|Ποταμιά (Greek) Potamya (Turkish)|
|Time zone||UTC+2 (EET)|
|• Summer (DST)||UTC+3 (EEST)|
Potamia (Greek: Ποταμιά, Turkish: Potamya, Bodamya and Dereliköy) is a village in the north-east of Cyprus in the district of Nicosia, close to the Green Line separating it from the area of the breakaway, unrecognised Northern Cyprus. Together with Pyla and Rizokarpaso, Potamia forms one of the few remaining ethnically mixed communities in Cyprus, made up of Greek and Turkish Cypriots.
Here lie the remains of the Royal Residence of King Peter II (1369-1382), destroyed by the Saracens in 1426. When the site was visited by Rupert Gunnis in 1936, only a portion of the walls, a large vaulted room with fragments of frescoes, remained.
Prior to the inter-communal conflict and the Turkish invasion of Cyprus of 1974 the village had a Turkish-Cypriot majority, however most Turkish Cypriots have subsequently emigrated to Northern Cyprus, and now the village is mostly inhabited by the remaining Greek-Cypriots. Nonetheless, the village has a history of co-existence between the two communities, and Greek and Turkish Cypriots still live side by side. Recently there has been some lobbying to convince Turkish Cypriots to return, and some have done so.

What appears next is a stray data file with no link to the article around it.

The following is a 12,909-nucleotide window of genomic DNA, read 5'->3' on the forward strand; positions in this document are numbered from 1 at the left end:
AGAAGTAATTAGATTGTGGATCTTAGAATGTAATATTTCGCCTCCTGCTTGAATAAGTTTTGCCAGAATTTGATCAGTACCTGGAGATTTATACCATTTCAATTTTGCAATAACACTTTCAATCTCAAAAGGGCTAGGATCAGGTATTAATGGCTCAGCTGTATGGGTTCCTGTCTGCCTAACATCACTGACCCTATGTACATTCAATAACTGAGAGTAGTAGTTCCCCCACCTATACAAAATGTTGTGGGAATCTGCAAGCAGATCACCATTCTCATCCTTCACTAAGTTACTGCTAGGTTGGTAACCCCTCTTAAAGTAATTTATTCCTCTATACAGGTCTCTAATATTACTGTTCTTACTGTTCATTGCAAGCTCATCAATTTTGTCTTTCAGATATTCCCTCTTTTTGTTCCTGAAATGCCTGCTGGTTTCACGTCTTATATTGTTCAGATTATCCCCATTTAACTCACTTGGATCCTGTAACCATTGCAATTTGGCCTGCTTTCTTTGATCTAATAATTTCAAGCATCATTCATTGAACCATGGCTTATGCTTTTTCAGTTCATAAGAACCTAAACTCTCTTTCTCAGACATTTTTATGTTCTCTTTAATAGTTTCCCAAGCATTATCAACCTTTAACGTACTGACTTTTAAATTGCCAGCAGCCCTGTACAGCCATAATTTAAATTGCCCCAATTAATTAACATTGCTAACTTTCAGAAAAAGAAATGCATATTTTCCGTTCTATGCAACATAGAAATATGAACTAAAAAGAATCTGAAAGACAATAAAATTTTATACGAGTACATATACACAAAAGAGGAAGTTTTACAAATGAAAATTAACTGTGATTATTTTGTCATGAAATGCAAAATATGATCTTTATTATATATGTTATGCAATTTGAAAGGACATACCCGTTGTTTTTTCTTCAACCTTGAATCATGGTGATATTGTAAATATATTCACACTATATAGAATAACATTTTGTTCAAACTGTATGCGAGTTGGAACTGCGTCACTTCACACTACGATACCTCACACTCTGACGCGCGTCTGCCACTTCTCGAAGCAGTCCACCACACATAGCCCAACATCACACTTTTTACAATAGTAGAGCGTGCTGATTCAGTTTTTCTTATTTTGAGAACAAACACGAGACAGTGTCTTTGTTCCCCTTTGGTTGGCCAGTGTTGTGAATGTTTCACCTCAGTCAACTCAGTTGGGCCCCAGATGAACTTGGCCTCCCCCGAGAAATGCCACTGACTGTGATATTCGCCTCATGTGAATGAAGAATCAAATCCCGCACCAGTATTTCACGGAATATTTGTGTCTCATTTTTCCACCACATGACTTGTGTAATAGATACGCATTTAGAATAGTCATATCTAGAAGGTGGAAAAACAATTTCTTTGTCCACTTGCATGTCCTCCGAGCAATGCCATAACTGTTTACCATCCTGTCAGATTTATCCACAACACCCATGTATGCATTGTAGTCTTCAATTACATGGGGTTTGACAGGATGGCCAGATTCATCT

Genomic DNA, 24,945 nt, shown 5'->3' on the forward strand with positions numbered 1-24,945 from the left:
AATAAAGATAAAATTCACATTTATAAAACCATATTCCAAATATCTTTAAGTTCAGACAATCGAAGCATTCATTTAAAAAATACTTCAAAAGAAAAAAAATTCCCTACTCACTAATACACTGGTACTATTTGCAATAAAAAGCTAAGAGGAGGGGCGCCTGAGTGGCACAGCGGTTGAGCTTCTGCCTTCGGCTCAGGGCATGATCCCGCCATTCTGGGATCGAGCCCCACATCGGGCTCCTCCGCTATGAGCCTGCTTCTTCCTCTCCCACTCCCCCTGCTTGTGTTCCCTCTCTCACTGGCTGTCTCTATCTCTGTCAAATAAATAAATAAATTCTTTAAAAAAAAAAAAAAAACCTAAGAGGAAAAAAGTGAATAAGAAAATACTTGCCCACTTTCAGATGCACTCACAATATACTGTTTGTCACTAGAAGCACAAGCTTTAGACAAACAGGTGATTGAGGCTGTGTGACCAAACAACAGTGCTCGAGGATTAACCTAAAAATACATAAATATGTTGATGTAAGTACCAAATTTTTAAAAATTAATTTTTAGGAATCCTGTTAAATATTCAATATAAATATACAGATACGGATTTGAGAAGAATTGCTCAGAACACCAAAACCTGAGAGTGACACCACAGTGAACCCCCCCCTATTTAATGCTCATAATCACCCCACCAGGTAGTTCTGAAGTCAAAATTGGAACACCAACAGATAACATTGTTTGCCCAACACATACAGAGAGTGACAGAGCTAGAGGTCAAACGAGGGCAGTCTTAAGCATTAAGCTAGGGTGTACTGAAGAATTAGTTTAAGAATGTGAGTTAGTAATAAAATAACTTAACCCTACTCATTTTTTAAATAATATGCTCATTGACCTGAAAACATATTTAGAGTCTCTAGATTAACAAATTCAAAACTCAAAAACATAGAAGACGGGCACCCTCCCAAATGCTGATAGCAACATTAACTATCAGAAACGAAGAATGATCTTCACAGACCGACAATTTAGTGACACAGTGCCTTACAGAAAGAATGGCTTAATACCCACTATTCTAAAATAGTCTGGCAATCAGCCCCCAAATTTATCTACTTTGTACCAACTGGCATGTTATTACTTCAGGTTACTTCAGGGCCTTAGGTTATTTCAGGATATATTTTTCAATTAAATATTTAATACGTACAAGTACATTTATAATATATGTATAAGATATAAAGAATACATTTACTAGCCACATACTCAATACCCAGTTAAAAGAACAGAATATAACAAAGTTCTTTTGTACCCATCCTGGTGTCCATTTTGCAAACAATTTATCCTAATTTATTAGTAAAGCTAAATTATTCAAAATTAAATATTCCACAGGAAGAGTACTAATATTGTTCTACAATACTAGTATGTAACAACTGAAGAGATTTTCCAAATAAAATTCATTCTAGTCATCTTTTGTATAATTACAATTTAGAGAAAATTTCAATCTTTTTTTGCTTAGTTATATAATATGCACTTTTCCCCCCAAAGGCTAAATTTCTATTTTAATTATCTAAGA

There is widespread bilingualism and cooperation between the two communities, and the village has both a Greek and a Turkish-Cypriot mayor who work together. In line with the bi-communal character of the village, it is the home of Radio Potamia, an FM radio station that broadcasts equally in Greek and Turkish. These broadcasts reach both northern and southern Cyprus, with the stated aim of promoting mutual understanding and respect between the communities.
The former Royal Palace
Potamia was a Royal residence of the Lusignan Dynasty and was inhabited by the Queen of Cyprus, Catherine Cornaro. The village which is in the near of the capital of Cyprus, Lefkosia is the place of a Palace of the Kings of Cyprus, which is still standing. In October 2011, the Cyprus Antiquities Department announced Caterina Cornaro's partially ruined summer palace in Potamia would be renovated in a one million euro restoration project, becoming a cultural centre. Today (2017) the palace still decays. Despoliations are known.
- Census 2001
- Gunnis, R. (1936) Historic Cyprus: A Guide to its Towns & Villages Monasteries & Castles (Nicosia, K Rustem & Bro), p.400
- Demetra Molyva, 'Palace of Cyprus’s last queen to be restored' in The Cyprus Weekly (Cyprus newspaper), 7 October 2011
- Di Cesnola, L. P. Cyprus: Its Ancient Cities, Tombs, and Temples, 2015.